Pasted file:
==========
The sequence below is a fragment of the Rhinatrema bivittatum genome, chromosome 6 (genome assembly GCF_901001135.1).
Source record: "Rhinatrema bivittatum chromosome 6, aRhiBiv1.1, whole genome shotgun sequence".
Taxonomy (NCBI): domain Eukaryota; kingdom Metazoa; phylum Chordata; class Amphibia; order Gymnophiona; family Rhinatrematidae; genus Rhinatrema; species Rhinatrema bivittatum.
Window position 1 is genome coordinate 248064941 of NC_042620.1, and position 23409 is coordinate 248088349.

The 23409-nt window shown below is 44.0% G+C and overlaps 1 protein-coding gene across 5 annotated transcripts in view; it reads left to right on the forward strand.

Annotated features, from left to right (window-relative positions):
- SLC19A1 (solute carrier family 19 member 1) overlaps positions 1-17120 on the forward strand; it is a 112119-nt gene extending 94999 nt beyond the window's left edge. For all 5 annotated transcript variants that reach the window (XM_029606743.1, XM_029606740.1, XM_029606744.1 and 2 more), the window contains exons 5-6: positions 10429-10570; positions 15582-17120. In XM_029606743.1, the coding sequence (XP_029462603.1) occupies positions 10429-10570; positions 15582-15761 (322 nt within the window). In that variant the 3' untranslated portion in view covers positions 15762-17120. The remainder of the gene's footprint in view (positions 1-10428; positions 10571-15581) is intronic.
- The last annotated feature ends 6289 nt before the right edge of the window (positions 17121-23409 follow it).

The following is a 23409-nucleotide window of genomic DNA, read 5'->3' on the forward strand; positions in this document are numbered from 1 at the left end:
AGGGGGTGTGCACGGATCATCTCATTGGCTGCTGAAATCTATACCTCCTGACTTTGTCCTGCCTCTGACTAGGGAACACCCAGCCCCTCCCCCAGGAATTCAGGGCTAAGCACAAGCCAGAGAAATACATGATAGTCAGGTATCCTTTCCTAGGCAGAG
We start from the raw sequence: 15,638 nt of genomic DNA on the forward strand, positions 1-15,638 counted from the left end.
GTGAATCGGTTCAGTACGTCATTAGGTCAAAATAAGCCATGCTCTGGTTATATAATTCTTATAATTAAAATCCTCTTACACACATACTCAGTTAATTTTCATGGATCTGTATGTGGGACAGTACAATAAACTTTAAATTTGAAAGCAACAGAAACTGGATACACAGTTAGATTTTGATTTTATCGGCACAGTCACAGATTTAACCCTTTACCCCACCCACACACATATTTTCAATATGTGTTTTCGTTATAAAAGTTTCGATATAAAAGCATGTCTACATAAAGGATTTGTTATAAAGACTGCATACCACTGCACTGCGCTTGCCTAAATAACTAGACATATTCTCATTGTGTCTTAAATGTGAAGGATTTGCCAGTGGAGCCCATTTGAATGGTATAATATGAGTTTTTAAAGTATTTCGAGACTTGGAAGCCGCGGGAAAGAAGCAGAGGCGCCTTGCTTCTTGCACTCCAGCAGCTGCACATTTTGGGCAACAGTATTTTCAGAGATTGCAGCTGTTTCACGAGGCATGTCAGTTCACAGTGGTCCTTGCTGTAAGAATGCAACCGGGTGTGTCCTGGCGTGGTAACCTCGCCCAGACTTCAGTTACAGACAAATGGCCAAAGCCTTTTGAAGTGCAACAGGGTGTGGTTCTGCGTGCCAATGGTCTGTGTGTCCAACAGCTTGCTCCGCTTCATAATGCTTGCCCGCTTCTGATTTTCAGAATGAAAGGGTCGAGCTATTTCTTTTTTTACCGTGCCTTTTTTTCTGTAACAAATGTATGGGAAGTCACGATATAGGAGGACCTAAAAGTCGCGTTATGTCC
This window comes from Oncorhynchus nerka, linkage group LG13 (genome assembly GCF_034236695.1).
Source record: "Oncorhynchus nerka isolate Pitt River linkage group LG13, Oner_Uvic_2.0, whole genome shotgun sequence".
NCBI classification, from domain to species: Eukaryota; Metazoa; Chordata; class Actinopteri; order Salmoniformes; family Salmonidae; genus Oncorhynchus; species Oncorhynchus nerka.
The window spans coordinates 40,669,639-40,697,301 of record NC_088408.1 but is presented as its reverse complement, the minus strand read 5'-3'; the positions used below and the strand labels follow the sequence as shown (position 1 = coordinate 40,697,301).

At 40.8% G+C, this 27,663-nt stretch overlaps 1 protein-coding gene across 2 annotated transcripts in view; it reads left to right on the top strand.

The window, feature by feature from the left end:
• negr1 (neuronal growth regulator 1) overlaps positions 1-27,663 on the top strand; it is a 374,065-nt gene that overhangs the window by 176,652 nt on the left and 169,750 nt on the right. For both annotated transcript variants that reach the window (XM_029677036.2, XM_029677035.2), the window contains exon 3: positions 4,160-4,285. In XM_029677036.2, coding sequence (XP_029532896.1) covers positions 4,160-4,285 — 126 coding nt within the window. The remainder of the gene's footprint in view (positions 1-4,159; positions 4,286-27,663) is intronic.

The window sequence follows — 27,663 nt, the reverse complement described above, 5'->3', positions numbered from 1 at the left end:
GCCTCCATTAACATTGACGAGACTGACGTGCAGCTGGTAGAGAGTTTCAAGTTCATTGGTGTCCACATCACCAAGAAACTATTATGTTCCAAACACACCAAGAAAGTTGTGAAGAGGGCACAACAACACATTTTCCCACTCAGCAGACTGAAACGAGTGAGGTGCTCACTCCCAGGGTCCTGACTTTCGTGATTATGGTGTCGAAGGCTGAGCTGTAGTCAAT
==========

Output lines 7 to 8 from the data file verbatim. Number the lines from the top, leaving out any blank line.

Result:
- SLC19A1 (solute carrier family 19 member 1) overlaps positions 1-17120 on the forward strand; it is a 112119-nt gene extending 94999 nt beyond the window's left edge. For all 5 annotated transcript variants that reach the window (XM_029606743.1, XM_029606740.1, XM_029606744.1 and 2 more), the window contains exons 5-6: positions 10429-10570; positions 15582-17120. In XM_029606743.1, the coding sequence (XP_029462603.1) occupies positions 10429-10570; positions 15582-15761 (322 nt within the window). In that variant the 3' untranslated portion in view covers positions 15762-17120. The remainder of the gene's footprint in view (positions 1-10428; positions 10571-15581) is intronic.
- The last annotated feature ends 6289 nt before the right edge of the window (positions 17121-23409 follow it).